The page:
I had a nibble of a maple donut at work the other day which made me think, maple is probably the most underrated of the fall flavors. It’s a flavor I’ve really grown to appreciate the past few years. This time of year people will not stop talking about pumpkin spice this and that, but maple is a classic flavor. My favorite pumpkin pie to bake is a maple pumpkin pie. I love maple yogurt, which I eat all year round. I really do enjoy the pumpkin stuff, but maple is pretty awesome, too.
Amish friendship bread and starters have been making the rounds at work. The regular friendship bread is good, but I wanted to see what else you could do with a starter. I did some investigative googling and came across the Friendship Bread Kitchen. Looking to satisfy my craving for all things maple, I found the recipe for maple pecan biscotti on the site. When I was ready to bake it, the Friendship Bread Kitchen website happened to be down for a while and I found the blog of the person who had submitted the recipe, Blogger, Extraordinaire, and used that mainly as my reference.
Of course I had to put my own spin on the recipe, so I decided to add dried cranberries. I was worried they wouldn’t complement the flavors of the biscotti, but they really do. I originally made one loaf with cranberries and one loaf without them to test the flavor, but it was so good I say add ’em to both loaves. The loaf without cranberries yielded a beautifully shaped and just absurdly photogenic biscotti. I didn’t add the cranberries to the other loaf at the right step, so those biscotti looked a little lumpy, but I believe they were the best tasting ones.
It’s amazing what you can do with the baggie of friendship bread starter. The biscotti were out of this world- they were seriously like nothing I’ve ever tasted before. I will never be tempted to grab a biscotti from Starbucks again. I brought them to work and they were a hit- some people even asked for the recipe. For many recipes, I don’t measure everything, I do a lot of eyeballing and modification of the original recipe and this was one of those instances. While “go with your gut” isn’t the best advice when sharing a recipe, I tried to be as specific as I could here since sometimes my directions aren’t always so clear.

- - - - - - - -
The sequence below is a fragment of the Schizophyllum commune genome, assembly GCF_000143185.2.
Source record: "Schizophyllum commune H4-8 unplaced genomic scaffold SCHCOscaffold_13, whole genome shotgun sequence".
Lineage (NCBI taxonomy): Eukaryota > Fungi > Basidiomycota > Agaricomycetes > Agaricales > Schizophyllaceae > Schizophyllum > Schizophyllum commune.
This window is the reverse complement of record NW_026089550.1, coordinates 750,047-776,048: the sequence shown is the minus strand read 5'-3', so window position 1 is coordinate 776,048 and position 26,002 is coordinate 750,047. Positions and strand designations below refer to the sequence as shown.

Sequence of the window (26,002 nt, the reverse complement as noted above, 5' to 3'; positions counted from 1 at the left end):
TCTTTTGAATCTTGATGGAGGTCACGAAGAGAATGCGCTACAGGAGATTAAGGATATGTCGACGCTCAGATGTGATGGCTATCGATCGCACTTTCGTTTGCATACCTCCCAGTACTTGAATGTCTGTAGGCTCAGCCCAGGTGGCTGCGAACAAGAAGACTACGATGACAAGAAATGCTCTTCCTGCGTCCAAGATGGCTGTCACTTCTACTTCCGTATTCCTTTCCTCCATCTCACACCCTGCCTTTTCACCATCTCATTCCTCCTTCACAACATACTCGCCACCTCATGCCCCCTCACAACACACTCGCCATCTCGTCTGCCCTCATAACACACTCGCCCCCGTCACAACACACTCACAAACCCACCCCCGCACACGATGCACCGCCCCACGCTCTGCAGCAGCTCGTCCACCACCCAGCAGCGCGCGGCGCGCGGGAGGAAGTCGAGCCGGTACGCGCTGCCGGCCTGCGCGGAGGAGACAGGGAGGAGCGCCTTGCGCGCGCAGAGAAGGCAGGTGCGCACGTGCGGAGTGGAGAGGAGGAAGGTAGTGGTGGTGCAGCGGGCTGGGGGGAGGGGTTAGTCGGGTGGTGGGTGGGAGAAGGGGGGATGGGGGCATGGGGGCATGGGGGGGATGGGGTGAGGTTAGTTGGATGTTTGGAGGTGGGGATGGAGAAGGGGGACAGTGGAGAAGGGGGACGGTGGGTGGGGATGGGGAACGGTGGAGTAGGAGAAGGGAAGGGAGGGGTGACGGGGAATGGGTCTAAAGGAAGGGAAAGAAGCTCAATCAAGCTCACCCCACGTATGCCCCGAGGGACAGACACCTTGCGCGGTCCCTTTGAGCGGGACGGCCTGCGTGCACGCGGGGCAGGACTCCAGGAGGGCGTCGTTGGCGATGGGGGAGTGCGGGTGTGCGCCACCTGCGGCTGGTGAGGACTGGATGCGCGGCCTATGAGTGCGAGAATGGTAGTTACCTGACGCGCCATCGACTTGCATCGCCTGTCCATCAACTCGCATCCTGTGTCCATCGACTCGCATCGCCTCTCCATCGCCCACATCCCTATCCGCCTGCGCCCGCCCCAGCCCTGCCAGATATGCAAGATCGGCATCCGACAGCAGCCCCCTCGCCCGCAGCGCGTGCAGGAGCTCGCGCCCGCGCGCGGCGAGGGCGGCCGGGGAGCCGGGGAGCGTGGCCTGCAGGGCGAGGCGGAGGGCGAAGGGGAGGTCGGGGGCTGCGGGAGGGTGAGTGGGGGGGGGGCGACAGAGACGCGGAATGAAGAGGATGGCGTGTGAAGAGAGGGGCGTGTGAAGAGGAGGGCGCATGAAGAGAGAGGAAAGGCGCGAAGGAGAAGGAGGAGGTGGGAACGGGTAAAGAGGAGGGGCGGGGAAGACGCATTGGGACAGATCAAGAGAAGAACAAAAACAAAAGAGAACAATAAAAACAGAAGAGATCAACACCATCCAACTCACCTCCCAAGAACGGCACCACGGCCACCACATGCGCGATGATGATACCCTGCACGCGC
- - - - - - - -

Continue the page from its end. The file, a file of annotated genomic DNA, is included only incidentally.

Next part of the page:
Though the biscotti was one of the most labor intensive baked goods I’ve ever made, they are worth the effort. If you happen to find yourself with a starter in hand, or want to start your own friendship bread
chain circle, I highly recommend you make these biscotti. They’re such a delicious treat, perfect for the fall, or anytime really.
- 1 cup Amish Friendship Starter (I used the day 10 mixture)
- ½ cup butter, melted
- ½ cup granulated sugar
- ½ cup maple syrup (I used Grade A)
- 1 large egg
- 1 teaspoon vanilla extract
- 1 teaspoon imitation maple flavor or maple extract (I used the imitation stuff)
- 3 cups of flour + 1 to 1½ cup flour for kneading
- 1 teaspoon baking powder
- dash of salt
- 2 cups pecans, coarsely chopped and toasted
- 1 cup dried cranberries
Preheat oven to 350 degrees. Spray a baking sheet with nonstick spray. In a large bowl using a hand or stand mixer, cream the friendship bread starter, sugar, syrup, and melted butter. Add the egg and extracts, then mix. In a separate bowl, whisk together the 3 cups of flour, baking powder, and and salt. Carefully add about ¼ of the flour mixture to the starter batter and mix. Alternate these actions until all flour mix has been added. Then, stir in ¾ cup of the pecans and the dried cranberries.
Divide the dough in half, forming two balls of dough. I found that the dough was still pretty sticky so knead in a few tablespoons of flour at a time (though no more than about 1 to 1 ½ cups) until the dough is smooth enough to be shaped. On the prepared baking sheet, roll each ball into loaves that are the shaped like logs, about 10-12 inches long. Gently press down onto them until they are about 3 inches wide. Bake the biscotti loaves for 20-25 minutes. Remove the baking sheet from the oven and let cool for 10 to 15 minutes. Slice approximately ½” pieces. Then bake the slices with the cut side down for 15-20 minutes, until slightly golden and crisp. Allow to cool completely.
Maple Glaze with Toasted Pecans
- 2-3 tablespoon reduced fat cream cheese (room temperature)
- 1 ½ tablespoon melted butter
- ½ teaspoon vanilla
- 1 teaspoon imitation maple flavor or maple extract
- 2 tablespoons maple syrup
- 1 to 1 ½ cup of confectioners sugar
- 1 tablespoon of milk
Whisk together all ingredients except the confectioners sugar. Then add confectioners sugar, a tablespoon at a time, until it is the desired consistency. Drizzle on cooled biscotti and top with remaining toasted pecans.
P.S.: For a less rich glaze, you can omit the cream cheese and reduce the amount of butter to ½ tablespoon.